But frankly, I'm often found to be not paddling, but gawking at goslings, belted kingfishers, wood ducks, birch trees, mink, bald eagles, etc. Or, just flicking water over onto a nearby buddy. THEN more speed mkght be nice. But, if bubbles go downstream at speed of current, I'm seldom doing more than a bubble and a half worth of speed anyway. There's too much to see.

If you eant a psddle with less resistance, an Inuit paddle might be useful for you? Might also be handy in close maneuvering too.
 

beekeeper

Well-Known Member
Mar 4, 2009
1,442
13
#10
To me it is almost wrong to use "fast" and "paddle" in the same discussion. "Fast" calls for a motor. Fast means "easier" to me when discussing our paddle powered wooden boats.
I tried the Greenland type paddles and did not become a fan. May have been too little resistance. May work well for continues paddling over long distances.
Conventional wisdom probably says I should use a shorter, wider paddle with near vertical strokes close to the boat. I have tried that also. Since there is very little conventional about me I'm looking for something better for me. The longer paddles I have been trying leave little or no water drips in the boat. They also make turning the boat easier. Two features that trump a few tenths mile per hour. I just need to get back on the water and test, test, test (ie. fish more).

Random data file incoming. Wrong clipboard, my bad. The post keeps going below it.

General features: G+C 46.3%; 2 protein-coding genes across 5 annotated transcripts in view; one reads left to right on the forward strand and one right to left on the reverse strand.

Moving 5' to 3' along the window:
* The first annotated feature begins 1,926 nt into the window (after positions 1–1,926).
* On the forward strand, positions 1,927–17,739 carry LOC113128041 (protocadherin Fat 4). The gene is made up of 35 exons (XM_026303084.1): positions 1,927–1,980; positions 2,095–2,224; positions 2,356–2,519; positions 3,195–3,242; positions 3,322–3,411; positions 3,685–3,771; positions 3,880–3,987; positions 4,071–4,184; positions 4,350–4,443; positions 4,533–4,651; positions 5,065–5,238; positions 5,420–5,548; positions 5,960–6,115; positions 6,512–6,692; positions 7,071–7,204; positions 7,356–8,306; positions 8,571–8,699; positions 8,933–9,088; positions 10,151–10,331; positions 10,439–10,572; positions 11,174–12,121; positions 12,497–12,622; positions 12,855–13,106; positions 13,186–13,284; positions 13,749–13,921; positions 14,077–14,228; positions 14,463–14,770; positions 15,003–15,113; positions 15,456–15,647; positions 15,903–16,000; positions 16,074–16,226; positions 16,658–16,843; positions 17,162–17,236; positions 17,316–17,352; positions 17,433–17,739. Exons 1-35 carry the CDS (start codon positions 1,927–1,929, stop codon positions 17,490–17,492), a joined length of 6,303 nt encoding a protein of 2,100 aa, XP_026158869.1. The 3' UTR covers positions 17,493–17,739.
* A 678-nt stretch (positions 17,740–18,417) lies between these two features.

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Kayak Jack

Well-Known Member
Aug 26, 2003
13,033
73
81
Okemos / East Lansing Michigan
#11
My experience with the Inuit paddle mirrors yours. "Insufficient” the kindest word I can think of to describe them. I'm thinking that, when all you have available is a bit of driftwood and animal bones, ANY paddle is welcome.

I prefer a blade that spoons inward both from side to side, AND end to end. The more grip - the better. If it's too much grip for my arms or shoulders, I just pull less. On several notable occurrences, I was VERY glad that my paddle had all of the grip that it did, and wanted even more at the time. Not on all strokes, but once in a while.